One way to communicate mercy and dignity is by avoiding having expectations of people. Expectations are fine… for machines. You get into your car, turn the key, and what do you expect? You expect it to start, right? And what if it doesn’t? After you calm down, you get the car towed to the mechanic. If the mechanic tells you that the engine is shot and that it is not worth repairing, what do you do? You junk that car and buy another one. That is fine… for machines, but not for people—although our society says it is: if your spouse doesn’t meet your expectations, divorce him (junk him) and get another one. NO! We can’t do that with people.

So what do we do? Can one ask a child to do something without expecting them to do it? He’ll never do anything…

Well, suppose a parent does expect a child to do something (say take out the garbage) and he does it. What is the parent’s reaction? “Ho-hum… now here are 2 or 3 other things I want you to do.” The parent takes the wind out of the child’s sails. The child thinks: “Mom, don’t you appreciate what I just did? I freely got up from the TV and went to the kitchen and took the garbage to the sidewalk outside… what do you think I am, your slave?”

Now suppose the parent doesn’t expect the child to do what he is asked to do but he does it. What is the parent’s reaction now? “Wow! Thank you! You freely got up from the TV and took the garbage from the kitchen to the sidewalk… That’s amazing!” Even if you don’t exactly say this, he child sees it on your face feels great because… he made mom happy!

Notice you don’t do this with machines: when you turn the key and the car starts, do you jump out of the car and shout: “It started!” Then do you give the car a kiss and drive off? NO! Because it is a machine, it simply did what you expected it to do.

So what does a parent do when the child doesn’t do what he asked him to do? Well, if the parent doesn’t expect a child to do it the parent will calmly thing what is the appropriate consequence, such as no more TV for 24 hours. The child thinks: “Why am I suffering not being able to watch my TV show… Mom’s not even angry”—anger arises when the parent expects the child to do something that he doesn’t do. But if the parent is not angry because he didn’t expect the child to do it, then the child associates the suffering with his own actions—or inaction in this case.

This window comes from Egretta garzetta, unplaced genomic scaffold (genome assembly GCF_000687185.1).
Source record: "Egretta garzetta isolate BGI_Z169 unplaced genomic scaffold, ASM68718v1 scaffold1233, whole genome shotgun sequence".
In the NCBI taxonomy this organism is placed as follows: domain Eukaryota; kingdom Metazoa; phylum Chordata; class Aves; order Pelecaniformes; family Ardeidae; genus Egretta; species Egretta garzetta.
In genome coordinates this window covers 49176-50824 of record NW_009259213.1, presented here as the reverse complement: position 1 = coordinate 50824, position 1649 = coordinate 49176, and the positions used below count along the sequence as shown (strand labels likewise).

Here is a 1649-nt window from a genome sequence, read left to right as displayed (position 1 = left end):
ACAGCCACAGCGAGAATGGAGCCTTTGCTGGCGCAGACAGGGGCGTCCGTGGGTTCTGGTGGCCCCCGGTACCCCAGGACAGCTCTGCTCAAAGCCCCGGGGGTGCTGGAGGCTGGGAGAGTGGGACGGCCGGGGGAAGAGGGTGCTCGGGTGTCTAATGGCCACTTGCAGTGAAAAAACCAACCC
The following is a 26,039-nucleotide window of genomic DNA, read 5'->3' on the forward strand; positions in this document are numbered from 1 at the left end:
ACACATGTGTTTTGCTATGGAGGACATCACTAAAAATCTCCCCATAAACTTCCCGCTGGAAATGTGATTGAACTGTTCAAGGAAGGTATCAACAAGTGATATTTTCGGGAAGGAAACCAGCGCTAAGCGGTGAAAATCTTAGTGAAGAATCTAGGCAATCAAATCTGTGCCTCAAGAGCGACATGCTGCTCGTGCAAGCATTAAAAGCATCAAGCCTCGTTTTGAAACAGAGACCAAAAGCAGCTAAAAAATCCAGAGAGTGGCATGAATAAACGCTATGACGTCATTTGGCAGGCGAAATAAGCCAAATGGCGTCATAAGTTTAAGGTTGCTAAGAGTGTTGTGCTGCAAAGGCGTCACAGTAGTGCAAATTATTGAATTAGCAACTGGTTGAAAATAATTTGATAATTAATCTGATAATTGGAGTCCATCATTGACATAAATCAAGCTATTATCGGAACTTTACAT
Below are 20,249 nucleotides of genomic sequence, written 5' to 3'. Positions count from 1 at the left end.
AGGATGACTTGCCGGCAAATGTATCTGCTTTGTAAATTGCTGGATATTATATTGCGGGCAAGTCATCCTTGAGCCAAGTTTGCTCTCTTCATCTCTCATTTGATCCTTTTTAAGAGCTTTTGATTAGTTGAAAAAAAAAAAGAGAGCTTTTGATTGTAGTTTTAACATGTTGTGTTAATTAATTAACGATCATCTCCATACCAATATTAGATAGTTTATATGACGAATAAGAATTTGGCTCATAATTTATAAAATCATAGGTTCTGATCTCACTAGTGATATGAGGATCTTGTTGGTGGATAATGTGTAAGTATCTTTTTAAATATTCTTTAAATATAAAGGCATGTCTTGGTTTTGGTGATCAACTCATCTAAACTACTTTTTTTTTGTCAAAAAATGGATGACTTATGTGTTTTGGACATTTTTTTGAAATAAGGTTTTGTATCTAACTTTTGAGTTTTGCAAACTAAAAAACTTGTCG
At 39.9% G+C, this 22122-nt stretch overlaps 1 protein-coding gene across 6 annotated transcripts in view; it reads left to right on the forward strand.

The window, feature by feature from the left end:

Expectations treat people like objects, not as persons… we can still have high aspirations of people, believing in them to do great things. But also respecting their free will as persons. This is true mercy!

Fr. John R. Waiss

Online: http://sma-church.org/motherofpurelove

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Apostles in the Middle of the World

If someone were to ask us, what is the purpose of the Church? I think we would all say to get people to heaven. Baptism makes us members of the Church, and we all have a role in helping people to reach heaven. The Second Vatican Council teaches this very clearly: “For the Christian vocation by its very nature is a vocation to the apostolate”. (Decree on the Apostolate of the Laity No 2). People who have a job in the middle of the world have an essential role to play in having society be more the way Christ wants it to be. The Dogmatic Constitution on the Church of Vatican II states about the vocation of the laity:
“But the laity, by their very vocation, seek the kingdom of God by engaging in temporal affairs and by ordering them according to the plan of God. They live in the world, that is, in each and in all of the secular professions and occupations. They live in the ordinary circumstances of family and social life, from which the very web of their existence is woven. They are called there by God that by exercising their proper function and led by the spirit of the Gospel they may work for the sanctification of the world from within as a leaven. In this way they may make Christ known to others, especially by the testimony of a life resplendent in faith, hope and charity.” (Lumen Gentium, Chapter IV, No. 31).
In all professions and trades, Christ wants doctors, lawyers, tradesmen, homemakers, students, etc., to radiate the message and Christian life style. It is very important to do our work as well as we can, while fulfilling family obligations and other responsibilities that we have. To live our roll as apostles a life of prayer is necessary. It is the foundation of apostolic action. St. Josemaría tells us in The Way No. 301: “A secret, an open secret: these world crises are crises of saints. God wants a handful of men ‘of his own’ in every human activity. And then… ‘pax Christi in regno Christi — the peace of Christ in the kingdom of Christ’.” Pope Francis describes how this can be done:
“Today, as the Church seeks to experience a profound missionary renewal, there is a kind of preaching which falls to each of us as a daily responsibility. It has to do with bringing the Gospel to the people we meet, whether they be our neighbors or complete strangers. This is the informal preaching, which takes place in the middle of a conversation, something along the lines of what a missionary does when visiting a home. Being a disciple means being constantly ready to bring the love of Jesus to others, and this can happen unexpectedly and in any place: on the street, in a city square, during work, on a journey.” (Joy of the Gospel-Evangelii Gaudium, No 127).
 

Fr. Hilary Mahaney

Online: http://sma-church.org/motherofpurelove